While pomp and fanfare marked yesterday’s official handover of the $350.7 million (about K260 billion) energy compact to improve the energy sector, some indicators raise the question whether the deal could be a hit or miss.
Under the compact, the United States of America (USA) government agency, Millennium Challenge Corporation (MCC), through the Millennium Challenge Account-Malawi (MCA-M), upgraded the hitherto obsolete Nkula A Hydro Power Station and boosted its generation capacity from 24 megawatts (MW) to 36MW besides improving power transmission infrastructure nationwide.
In all, 70 percent of the MCC funds went into infrastructure development with nine percent going to environmental management and 12 percent covering administrative costs.
However, what is emerging is that while the country has now expanded the infrastructure, power supply remains unreliable with the same old factors hampering hydro power production visibly coming back to haunt the economy.
In his address, President Peter Mutharika also bemoaned over-dependence on hydro-generated electricity, saying it has put Malawi at risk of climatic hazards.
He said: “We have been depending too heavily on hydropower. But climate is changing and water in Lake Malawi and Shire River is never sufficient to generate enough power for Malawians.
“Now, we are diversifying into coal, gas, wind and solar power generation. We will continue to pursue medium to long-term measures to end energy problems once and for all.”
The President also mentioned the Malawi/Mozambique Power Interconnector through Phombeya Sub-station in Balaka and Zambia using Nkhoma Sub-station in Lilongwe as well as New Bwengu Sub-station, fruits of the compact, as positioning the country to import or export ‘excess’ power.
Former Electricity Supply Corporation of Malawi (Escom) chief executive officer Kandi Padambo, responding to an enquiry on whether investing the compact funds pumped into Nkula A in alternative energy sources could have served the country better, observed that much as the investments were a step ahead, the country needed to decisively diversify its power sources at a bigger scale.
He said: “We have been battered by climatic calamities which have significantly reduced our ability to generate enough power through hydro.”
Padambo said authorities should learn from the Japanese who have shown Malawi the way at Kamuzu International Airport in Lilongwe where they are generating about one MW through solar.
He said: “It is very advisable to look elsewhere for power to supplement hydro when water levels are low.”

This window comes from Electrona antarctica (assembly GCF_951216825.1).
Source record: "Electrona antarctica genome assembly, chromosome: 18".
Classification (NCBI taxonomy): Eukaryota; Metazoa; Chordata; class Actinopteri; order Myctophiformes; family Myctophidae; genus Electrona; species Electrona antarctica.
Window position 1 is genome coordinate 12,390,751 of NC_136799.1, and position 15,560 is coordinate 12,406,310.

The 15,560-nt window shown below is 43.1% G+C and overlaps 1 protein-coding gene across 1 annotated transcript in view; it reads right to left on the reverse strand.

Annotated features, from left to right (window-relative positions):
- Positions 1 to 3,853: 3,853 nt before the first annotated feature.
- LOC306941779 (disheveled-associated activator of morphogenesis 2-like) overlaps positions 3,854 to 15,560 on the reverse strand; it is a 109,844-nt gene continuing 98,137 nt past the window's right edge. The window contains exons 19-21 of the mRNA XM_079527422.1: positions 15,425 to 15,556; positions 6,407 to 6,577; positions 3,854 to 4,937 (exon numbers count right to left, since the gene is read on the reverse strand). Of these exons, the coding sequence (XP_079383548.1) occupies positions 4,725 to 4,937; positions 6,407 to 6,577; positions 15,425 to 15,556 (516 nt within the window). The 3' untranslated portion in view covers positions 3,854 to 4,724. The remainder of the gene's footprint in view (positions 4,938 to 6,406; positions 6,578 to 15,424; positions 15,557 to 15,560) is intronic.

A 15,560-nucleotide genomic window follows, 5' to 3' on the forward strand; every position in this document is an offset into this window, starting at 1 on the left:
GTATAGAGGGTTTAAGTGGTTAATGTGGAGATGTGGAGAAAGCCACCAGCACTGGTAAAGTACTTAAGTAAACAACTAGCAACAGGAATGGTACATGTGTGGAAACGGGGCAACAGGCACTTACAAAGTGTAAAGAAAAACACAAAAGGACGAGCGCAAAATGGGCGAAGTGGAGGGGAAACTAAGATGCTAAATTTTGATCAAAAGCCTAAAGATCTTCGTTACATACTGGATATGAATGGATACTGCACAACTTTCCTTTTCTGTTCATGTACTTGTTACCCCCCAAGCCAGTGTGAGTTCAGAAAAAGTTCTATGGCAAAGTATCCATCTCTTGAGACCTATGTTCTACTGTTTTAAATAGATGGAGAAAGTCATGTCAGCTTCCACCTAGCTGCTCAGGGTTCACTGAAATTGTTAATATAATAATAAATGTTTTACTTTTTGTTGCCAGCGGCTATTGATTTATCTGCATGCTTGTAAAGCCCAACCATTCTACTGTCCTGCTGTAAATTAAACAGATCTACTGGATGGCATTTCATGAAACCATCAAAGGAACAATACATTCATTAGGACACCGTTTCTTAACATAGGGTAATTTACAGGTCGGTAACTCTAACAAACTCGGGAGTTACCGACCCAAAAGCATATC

Echoing Padambo, Ibrahim Matola, who was Energy and Mines minister during the administration of Joyce Banda when the compact was revived, blamed the power woes on the failure by the country to diversify its energy sources.
He said: “Between 2012 and 2014 the government had negotiated with the authorities in Mozambique for the country to benefit from coal which passes through this country en route to South America. Other sources were geothermal and wind energy.”
Another former Energy minister, Grain Malunga, now a minerals, geology and environment consultant, blamed the planners of the country’s electricity systems for not being proactive in designing electricity generation systems.
He said: “In my view we are facing two big problems; first lack of planning on the part of our designers who designed our hydro power plants on a run of a river mode. This does not allow the inclusion of a dam which acts as a reservoir when water levels are low.
“The other problem is environmental degradation which has even rendered a reserve dam at Kapichira useless. At this point we should have been talking of putting up power generation plants near Kaziwiziwi in Rumphi and Bangula where coal is produced.”
In the past four years, Escom and now Electricity Generation Company (Egenco) have grappled with power generation which has reduced due to low water levels in Lake Malawi and its sole outlet Shire River, where about 90 percent of the power fed to the national grid is produced.
At the peak of power supply challenges in 2016 and 2017, Malawian consumers endured up to 24 hours a day of power rationing. Subsequently, the maximum power generation capacity dwindled from 351MW down to 200MW.
During yesterday’s ceremony, Washington DC-based MCC vice-president Jean Hauch challenged the country’s leadership to ensure that Shire River is used in a sustainable manner.
She said: “With more than 90 percent of Malawi’s power generated by hydro power, protecting the Shire River is crucial to protecting power generation.”
Hauch said the Shire Basin Environmental Sustainability Trust will continue to fund catchment area protection programmes.
Nkula A Hydro Power Station was commissioned in 1966 and MCA-M board chairperson Symon Itaye said the upgrade would tackle the frequent breakdown of ageing machinery experienced at the unit.